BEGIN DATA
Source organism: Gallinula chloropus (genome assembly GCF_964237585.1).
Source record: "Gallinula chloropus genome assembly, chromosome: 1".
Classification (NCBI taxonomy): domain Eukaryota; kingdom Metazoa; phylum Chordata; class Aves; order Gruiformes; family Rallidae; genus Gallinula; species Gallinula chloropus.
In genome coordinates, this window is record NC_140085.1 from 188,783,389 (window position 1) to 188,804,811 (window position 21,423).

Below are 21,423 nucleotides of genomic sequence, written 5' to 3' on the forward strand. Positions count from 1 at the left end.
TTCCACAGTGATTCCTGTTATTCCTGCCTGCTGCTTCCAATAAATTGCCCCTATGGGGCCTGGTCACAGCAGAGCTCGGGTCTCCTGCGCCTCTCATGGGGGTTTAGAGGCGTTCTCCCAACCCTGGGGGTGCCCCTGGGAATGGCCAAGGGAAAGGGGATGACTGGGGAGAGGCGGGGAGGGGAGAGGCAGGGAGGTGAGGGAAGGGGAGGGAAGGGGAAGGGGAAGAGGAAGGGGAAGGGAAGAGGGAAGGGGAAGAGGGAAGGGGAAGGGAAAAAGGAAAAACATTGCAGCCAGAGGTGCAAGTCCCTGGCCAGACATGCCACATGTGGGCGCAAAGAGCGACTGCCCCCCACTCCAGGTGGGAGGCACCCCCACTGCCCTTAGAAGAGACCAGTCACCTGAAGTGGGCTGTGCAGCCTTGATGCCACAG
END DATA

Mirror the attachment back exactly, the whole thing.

Source organism: Gallinula chloropus (genome assembly GCF_964237585.1).
Source record: "Gallinula chloropus genome assembly, chromosome: 1".
Classification (NCBI taxonomy): domain Eukaryota; kingdom Metazoa; phylum Chordata; class Aves; order Gruiformes; family Rallidae; genus Gallinula; species Gallinula chloropus.
In genome coordinates, this window is record NC_140085.1 from 188,783,389 (window position 1) to 188,804,811 (window position 21,423).

Below are 21,423 nucleotides of genomic sequence, written 5' to 3' on the forward strand. Positions count from 1 at the left end.
TTCCACAGTGATTCCTGTTATTCCTGCCTGCTGCTTCCAATAAATTGCCCCTATGGGGCCTGGTCACAGCAGAGCTCGGGTCTCCTGCGCCTCTCATGGGGGTTTAGAGGCGTTCTCCCAACCCTGGGGGTGCCCCTGGGAATGGCCAAGGGAAAGGGGATGACTGGGGAGAGGCGGGGAGGGGAGAGGCAGGGAGGTGAGGGAAGGGGAGGGAAGGGGAAGGGGAAGAGGAAGGGGAAGGGAAGAGGGAAGGGGAAGAGGGAAGGGGAAGGGAAAAAGGAAAAACATTGCAGCCAGAGGTGCAAGTCCCTGGCCAGACATGCCACATGTGGGCGCAAAGAGCGACTGCCCCCCACTCCAGGTGGGAGGCACCCCCACTGCCCTTAGAAGAGACCAGTCACCTGAAGTGGGCTGTGCAGCCTTGATGCCACAG